Coronavirus: natural ways to wellbeing during the lockdown

Categories: School of Health and Society

As the nation adjusts to life under lockdown, many people are concerned with how to keep themselves and their loved ones physically and mentally well during the pandemic. 

Dr Michelle Howarth

For those with access to outdoor space, or who are well enough to make the most of their daily outdoor exercise, nature may offer an answer.

Dr Michelle Howarth, a senior lecturer at the University of Salford, works on evaluating the impact of green space on the health and wellbeing of individuals and communities. Here, she explains how experiencing the outdoors (even just through a window!) can help keep us well.

Michelle tells us: “We’ve all had a bizarre new reality imposed on the normality of our home environment. As we adjust to staying home, social distancing and home working, our diaries are suddenly bursting with virtual ‘team meetings’. In this climate of worry and uncertainty, our emotional health and wellbeing is more important than ever.

“But let’s not forget what nature has to offer. Florence Nightingale herself once noted: “I shall never forget the rapture of fever patients over a bunch of brightly coloured flowers…. people say the effect is only on the mind. It is no such thing. The effect is on the body too!” 

“Contemporary evidence (and there’s lots of it – including our very own research here in Salford!) suggests that nature is a great healer. It can offer respite to anyone able to look outside, take their (once a day exercise) walk or where possible, get stuck in and participate in nature through gardening, creating window boxes or even Bonsai trimming. 

“We have known for some time that nature has significant health and wellbeing benefits. It was Jules Pretty who pointed this out in 2004 when he suggested that three ‘levels’ of nature are present in the human arsenal of resilience: viewing, being, and participating in nature. 

“Simply having a view of nature has been shown to improve mood and reduce anxiety. The early Victorians were aware of this when they developed public parks and spaces. More recently, a 1984 study of people recovering in hospital from gall bladder removal found that those patients with a view of a tree needed fewer pain killers and recovered more quickly.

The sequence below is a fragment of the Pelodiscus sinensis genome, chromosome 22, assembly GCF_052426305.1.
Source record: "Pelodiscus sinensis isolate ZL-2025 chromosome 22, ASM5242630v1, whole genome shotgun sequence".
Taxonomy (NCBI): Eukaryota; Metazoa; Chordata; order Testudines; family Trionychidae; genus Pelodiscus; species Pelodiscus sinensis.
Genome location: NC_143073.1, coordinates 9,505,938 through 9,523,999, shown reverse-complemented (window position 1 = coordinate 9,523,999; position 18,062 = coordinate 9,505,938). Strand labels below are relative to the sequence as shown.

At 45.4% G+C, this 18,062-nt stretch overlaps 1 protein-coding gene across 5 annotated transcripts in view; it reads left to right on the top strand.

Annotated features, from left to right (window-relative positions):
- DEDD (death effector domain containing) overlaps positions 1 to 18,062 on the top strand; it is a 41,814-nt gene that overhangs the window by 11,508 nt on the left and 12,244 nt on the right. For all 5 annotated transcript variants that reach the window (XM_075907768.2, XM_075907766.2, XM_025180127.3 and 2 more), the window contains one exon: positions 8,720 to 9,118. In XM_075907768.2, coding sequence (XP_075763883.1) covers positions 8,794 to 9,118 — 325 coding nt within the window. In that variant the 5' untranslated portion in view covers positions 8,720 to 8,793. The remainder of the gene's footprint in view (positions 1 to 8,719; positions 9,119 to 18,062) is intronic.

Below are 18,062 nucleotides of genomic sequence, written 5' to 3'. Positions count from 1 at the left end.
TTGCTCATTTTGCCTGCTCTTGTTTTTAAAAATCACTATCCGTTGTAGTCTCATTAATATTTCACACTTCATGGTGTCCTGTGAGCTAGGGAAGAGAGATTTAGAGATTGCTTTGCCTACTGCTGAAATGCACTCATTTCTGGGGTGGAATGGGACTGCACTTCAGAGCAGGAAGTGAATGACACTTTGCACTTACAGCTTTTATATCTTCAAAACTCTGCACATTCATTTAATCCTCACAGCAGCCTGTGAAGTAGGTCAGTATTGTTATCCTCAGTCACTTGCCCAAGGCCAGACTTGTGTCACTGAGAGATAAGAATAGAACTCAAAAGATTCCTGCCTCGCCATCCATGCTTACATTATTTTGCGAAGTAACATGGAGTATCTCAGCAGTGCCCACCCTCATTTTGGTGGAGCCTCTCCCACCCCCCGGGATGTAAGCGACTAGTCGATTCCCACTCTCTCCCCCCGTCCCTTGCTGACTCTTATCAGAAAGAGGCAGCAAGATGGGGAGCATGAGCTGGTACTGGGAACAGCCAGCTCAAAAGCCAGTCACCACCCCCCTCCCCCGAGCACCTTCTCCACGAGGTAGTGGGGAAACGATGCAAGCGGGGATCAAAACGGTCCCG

“Even the colours of nature help – the human eye is designed to respond quickly to colour, and we know that blues and greens relax us and induce a sense of calm. Other studies illustrate how the colour blue can help reduce tremors in anxious people, and green is understood to help us rest and heal. 

“Being in nature boosts our wellbeing through igniting two other senses; that of smell and sound. Research from The Kings Fund found that bird song can boost mental wellbeing and is a great antidote to stress and anxiety. Equally, our noses have the ability to sniff out a good thing, and phytoncides emitted by evergreen scents from trees can increase serotonin and help combat stress. 

“Finally – getting stuck in, getting your hands dirty, and participating in nature is great for all the senses and has a beneficial impact on physical and mental wellbeing. 

“At the University of Salford, our research with the RHS Wellbeing Garden at RHS Bridgewater and with local network Incredible Edible has highlighted improvements in mental health when people take part in activities such as gardening. People report feeling more alive, active and that they have greater meaning and purpose when immersed in nature. 
“So, what’s not to like? Nature is free (mostly!), it’s just outside your window, it doesn’t differentiate between populations, gender, age, religion or circumstance – it has always been there for us and is still there for us today. If at all possible during these uncertain times, do try and take an opportunity to enjoy nature at whatever level you can – it’ll do you the world of good.”

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